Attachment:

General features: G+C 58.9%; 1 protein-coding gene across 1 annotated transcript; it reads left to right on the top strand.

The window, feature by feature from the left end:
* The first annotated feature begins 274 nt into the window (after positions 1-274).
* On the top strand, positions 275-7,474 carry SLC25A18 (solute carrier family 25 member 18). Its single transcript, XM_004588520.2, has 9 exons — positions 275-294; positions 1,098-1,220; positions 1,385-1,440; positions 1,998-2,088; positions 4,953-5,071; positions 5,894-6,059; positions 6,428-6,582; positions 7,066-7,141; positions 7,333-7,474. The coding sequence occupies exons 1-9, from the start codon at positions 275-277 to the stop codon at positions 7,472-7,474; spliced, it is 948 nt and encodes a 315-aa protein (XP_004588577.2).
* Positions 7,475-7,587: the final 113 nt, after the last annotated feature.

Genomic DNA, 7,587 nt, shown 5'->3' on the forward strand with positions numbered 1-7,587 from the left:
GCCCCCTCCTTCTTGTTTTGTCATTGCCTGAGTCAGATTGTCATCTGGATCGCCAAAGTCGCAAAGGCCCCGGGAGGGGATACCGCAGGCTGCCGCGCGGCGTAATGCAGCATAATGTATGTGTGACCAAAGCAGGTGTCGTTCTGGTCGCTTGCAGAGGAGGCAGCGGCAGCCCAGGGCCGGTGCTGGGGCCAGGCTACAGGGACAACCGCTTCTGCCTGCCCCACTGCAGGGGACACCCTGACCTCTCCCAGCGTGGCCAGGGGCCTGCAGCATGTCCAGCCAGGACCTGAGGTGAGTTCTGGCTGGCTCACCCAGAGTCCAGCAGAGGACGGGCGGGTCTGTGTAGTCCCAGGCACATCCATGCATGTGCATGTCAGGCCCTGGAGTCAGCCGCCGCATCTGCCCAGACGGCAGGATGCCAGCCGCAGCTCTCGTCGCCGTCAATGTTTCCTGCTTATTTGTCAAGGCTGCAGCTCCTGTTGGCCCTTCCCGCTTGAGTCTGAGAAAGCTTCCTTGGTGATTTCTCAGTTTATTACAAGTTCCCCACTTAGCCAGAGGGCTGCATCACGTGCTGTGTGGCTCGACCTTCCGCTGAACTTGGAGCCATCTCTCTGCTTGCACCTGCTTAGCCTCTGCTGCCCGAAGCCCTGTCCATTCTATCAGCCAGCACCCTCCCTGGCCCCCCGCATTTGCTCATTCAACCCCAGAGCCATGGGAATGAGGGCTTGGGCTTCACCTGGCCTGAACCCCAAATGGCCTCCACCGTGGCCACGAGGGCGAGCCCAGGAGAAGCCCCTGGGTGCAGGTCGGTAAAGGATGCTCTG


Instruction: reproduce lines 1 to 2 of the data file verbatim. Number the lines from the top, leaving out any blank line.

General features: G+C 58.9%; 1 protein-coding gene across 1 annotated transcript; it reads left to right on the top strand.

The window, feature by feature from the left end: